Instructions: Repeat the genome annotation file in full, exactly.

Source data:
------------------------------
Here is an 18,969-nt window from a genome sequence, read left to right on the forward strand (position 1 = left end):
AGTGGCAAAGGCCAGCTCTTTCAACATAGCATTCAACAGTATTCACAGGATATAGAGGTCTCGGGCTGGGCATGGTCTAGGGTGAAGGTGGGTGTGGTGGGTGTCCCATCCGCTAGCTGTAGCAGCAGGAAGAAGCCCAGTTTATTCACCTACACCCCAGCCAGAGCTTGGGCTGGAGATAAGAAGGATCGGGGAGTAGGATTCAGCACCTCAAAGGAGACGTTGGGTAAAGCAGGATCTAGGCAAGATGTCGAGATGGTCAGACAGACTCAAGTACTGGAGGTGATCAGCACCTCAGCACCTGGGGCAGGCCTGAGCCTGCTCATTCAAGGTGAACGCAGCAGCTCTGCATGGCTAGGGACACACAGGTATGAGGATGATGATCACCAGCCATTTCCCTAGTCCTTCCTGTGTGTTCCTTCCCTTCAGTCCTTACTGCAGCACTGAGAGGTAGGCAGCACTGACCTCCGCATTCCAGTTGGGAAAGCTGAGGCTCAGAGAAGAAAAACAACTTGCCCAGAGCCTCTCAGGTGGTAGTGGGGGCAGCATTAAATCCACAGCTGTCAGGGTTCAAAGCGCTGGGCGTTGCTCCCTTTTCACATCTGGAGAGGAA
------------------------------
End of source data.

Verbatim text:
Here is an 18,969-nt window from a genome sequence, read left to right on the forward strand (position 1 = left end):
AGTGGCAAAGGCCAGCTCTTTCAACATAGCATTCAACAGTATTCACAGGATATAGAGGTCTCGGGCTGGGCATGGTCTAGGGTGAAGGTGGGTGTGGTGGGTGTCCCATCCGCTAGCTGTAGCAGCAGGAAGAAGCCCAGTTTATTCACCTACACCCCAGCCAGAGCTTGGGCTGGAGATAAGAAGGATCGGGGAGTAGGATTCAGCACCTCAAAGGAGACGTTGGGTAAAGCAGGATCTAGGCAAGATGTCGAGATGGTCAGACAGACTCAAGTACTGGAGGTGATCAGCACCTCAGCACCTGGGGCAGGCCTGAGCCTGCTCATTCAAGGTGAACGCAGCAGCTCTGCATGGCTAGGGACACACAGGTATGAGGATGATGATCACCAGCCATTTCCCTAGTCCTTCCTGTGTGTTCCTTCCCTTCAGTCCTTACTGCAGCACTGAGAGGTAGGCAGCACTGACCTCCGCATTCCAGTTGGGAAAGCTGAGGCTCAGAGAAGAAAAACAACTTGCCCAGAGCCTCTCAGGTGGTAGTGGGGGCAGCATTAAATCCACAGCTGTCAGGGTTCAAAGCGCTGGGCGTTGCTCCCTTTTCACATCTGGAGAGGAA